The purpose is to make sure that horses, throughout Europe, treated with specific medicines do not enter the food chain. The introduction of passports should help reduce the risk of a ban being introduced on numerous veterinary medicines currently used for treating horses. These medicines are essential for our horses welfare (e.g. phenylbutazone ('bute')).

There is a declaration within the passport to determine whether the horse will ultimately end up in the human food chain. As soon as the declaration is signed by an owner it cannot be reversed and the horse will never be allowed into the human food chain. This does affect which pharmaceuticals can be given to the horse.

Further details can be obtained either from your veterinary surgeon or from the following websites:

The DEFRA website for full details:

http://www.defra.gov.uk/rural/horses/topics/passports.htm

For Scottish regulations at:

http://www.scotland.gov.uk/Publications/2005/05/31111522/15241

For Welsh regulations at:

http://www.opsi.gov.uk/legislation/wales/wsi2005/20050231e.htm

Microchipping

Although not currently law it is advisable that your horse is microchipped. This means that individual horses can readily be uniquely identified by anyone with an appropriate scanner. In the future it may become a legal requirement for all horses to be microchipped.



The microchip is a small integrated circuit encased in medical grade glass, no bigger than a grain of rice. It is inserted via a needle into the nuchal ligament of the neck from the left hand side. It is virtually impossible to remove even under surgical conditions. The microchip is programmed with a unique number which can be read by a radio scanner. When the microchip is inserted your veterinary surgeon will ask you to fill out a form with all your and your horse's relevant information. This information is then stored on a database along with your horse's number. In any situation where the horse needs to be identified the database can be contacted and your details retrieved.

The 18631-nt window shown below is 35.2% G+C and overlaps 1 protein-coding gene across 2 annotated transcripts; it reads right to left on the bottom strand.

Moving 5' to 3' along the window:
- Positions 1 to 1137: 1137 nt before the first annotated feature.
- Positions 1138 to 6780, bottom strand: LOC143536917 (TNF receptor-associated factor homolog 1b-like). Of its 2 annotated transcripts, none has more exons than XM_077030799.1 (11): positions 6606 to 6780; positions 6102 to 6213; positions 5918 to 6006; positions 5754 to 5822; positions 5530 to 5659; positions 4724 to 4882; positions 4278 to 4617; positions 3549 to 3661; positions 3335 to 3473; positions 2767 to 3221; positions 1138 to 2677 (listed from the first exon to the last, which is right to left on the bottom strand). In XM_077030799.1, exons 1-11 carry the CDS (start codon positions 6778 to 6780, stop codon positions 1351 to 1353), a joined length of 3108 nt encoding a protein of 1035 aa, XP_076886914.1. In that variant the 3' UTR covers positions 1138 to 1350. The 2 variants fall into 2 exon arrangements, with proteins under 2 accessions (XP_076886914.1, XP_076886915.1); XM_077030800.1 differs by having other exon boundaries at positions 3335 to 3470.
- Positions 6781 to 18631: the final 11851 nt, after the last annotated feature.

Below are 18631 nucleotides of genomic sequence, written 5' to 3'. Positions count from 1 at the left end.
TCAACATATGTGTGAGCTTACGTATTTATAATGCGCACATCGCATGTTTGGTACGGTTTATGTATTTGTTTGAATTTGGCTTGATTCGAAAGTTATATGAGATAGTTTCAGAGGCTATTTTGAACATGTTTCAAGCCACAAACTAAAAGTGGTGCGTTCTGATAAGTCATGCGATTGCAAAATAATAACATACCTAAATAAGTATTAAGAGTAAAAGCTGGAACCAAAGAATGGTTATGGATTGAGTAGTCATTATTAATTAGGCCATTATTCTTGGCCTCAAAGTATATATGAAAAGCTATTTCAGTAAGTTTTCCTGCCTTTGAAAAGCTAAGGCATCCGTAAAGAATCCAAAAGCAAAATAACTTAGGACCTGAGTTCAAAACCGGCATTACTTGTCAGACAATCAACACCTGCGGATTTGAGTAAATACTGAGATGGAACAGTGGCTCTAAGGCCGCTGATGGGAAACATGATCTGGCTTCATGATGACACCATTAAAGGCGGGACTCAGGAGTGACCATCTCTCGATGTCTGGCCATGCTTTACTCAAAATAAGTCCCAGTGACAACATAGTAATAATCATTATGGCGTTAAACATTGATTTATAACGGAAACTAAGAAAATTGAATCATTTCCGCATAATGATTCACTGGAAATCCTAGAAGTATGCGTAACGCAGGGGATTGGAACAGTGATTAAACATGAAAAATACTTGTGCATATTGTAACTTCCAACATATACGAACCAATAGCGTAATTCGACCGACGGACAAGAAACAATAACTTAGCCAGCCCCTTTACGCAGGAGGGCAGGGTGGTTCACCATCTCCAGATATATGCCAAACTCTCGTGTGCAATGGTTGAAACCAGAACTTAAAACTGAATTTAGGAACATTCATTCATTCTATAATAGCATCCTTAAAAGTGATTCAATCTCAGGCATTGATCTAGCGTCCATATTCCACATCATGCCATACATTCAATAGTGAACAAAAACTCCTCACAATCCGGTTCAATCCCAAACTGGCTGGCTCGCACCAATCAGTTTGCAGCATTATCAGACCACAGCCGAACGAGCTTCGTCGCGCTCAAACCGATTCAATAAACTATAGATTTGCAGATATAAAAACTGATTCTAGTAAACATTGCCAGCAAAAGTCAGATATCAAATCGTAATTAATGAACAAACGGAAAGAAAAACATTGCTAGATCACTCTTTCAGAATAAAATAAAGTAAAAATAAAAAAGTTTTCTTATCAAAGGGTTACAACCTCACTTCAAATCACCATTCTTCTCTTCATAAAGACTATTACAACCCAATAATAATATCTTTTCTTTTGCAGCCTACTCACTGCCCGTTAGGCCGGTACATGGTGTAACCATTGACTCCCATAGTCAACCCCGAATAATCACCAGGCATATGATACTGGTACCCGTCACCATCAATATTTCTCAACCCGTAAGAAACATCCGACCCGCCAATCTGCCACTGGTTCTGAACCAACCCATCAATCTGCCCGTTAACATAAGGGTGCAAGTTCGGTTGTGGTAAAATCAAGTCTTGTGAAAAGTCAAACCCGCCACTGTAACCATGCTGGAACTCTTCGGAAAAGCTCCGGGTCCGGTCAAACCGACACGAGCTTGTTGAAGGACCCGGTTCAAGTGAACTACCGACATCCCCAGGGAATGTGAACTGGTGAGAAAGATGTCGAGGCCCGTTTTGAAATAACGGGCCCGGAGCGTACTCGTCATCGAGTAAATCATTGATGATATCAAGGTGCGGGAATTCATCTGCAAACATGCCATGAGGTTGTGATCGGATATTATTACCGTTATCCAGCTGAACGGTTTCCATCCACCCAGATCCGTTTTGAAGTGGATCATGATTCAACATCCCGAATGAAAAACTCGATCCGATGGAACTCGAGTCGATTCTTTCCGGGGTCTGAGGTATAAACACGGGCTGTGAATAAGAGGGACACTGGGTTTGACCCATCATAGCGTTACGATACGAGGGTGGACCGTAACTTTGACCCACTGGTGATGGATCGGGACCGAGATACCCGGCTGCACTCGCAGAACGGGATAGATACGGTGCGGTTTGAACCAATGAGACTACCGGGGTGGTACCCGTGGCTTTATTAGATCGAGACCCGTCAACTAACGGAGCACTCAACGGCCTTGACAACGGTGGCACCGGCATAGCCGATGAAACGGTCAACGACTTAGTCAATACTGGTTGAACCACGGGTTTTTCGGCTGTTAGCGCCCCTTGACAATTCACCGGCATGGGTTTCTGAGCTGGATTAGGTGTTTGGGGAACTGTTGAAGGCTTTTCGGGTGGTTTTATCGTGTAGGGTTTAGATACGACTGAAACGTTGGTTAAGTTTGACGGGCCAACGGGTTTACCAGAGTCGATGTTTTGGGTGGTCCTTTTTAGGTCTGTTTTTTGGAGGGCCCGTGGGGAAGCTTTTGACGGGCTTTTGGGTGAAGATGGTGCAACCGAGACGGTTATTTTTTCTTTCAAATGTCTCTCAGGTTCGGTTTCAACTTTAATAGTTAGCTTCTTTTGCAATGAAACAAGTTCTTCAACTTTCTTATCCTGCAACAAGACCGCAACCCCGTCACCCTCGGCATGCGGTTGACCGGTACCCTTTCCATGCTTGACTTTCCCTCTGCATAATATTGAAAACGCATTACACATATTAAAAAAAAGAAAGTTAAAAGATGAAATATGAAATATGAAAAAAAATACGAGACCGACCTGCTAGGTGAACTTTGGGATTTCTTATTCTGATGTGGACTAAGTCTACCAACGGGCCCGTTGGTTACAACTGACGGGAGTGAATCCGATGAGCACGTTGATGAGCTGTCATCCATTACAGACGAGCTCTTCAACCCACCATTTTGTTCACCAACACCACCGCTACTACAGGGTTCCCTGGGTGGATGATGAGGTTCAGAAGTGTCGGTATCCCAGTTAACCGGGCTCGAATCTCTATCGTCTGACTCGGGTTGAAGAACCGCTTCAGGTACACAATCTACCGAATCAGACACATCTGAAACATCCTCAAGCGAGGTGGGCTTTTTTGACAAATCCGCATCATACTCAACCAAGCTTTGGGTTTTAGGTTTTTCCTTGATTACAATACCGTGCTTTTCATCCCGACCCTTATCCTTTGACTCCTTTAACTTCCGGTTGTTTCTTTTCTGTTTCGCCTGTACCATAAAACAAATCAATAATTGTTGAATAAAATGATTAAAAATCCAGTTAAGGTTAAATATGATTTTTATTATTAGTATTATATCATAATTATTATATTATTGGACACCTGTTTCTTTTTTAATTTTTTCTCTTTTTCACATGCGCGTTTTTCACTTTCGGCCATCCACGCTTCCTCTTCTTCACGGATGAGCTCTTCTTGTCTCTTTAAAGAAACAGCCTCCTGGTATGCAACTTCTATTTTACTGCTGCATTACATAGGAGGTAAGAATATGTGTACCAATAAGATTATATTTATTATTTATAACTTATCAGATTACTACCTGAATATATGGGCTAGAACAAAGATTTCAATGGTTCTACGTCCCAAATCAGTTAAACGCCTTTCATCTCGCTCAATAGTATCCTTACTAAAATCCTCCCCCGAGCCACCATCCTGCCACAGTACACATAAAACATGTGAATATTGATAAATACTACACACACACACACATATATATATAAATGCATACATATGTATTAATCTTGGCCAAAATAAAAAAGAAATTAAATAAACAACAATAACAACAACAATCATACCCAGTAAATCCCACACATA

Insurance

A horse may be the next most expensive purchase that many people make after a house and car and, clearly, it is important to protect that investment. The cheapest policy will be the cheapest for a reason and may not always be the best or the most suitable for your needs. There are numerous policies available and it is important that you spend some time investigating the various ones. No one has more experience of insurance policies than your vet and it may be worthwhile asking their opinion. Do talk to your horse-owning friends to gauge their opinion.

Illness, injury, theft or accidents can happen without warning and can often be expensive. Accidents involving your horse may result in you being seriously injured or legally responsible to pay large amounts of compensation and legal bills. Insurance is designed to bring you peace of mind and allows you to concentrate on the enjoyment of owning and riding a horse.

Always check exactly what the policy covers, the following is a rough guide:

  1. Check that vet fees are covered and that the amount is adequate.
  2. Check that there is no limit on how long you can claim for each illness, chronic disease can go on for life. You will want a 'life' policy.
  3. Check that your horse is going to be covered in its geriatric years. Some policies stop vet fee cover when your horse gets older.
  4. Check for 'third party' cover. Your household insurance will not necessarily cover you if, for instance, your horse got loose at a show and caused a road traffic accident involving other people's property.
  5. Ask your veterinary surgeon and other horse owners which companies they would recommend. You do not want the hassle of delayed payment of a claim, or find that you are excluded for some illness because you could not understand complicated policy wording.


Finally, you must make sure that your horse is kept fully vaccinated.

Admin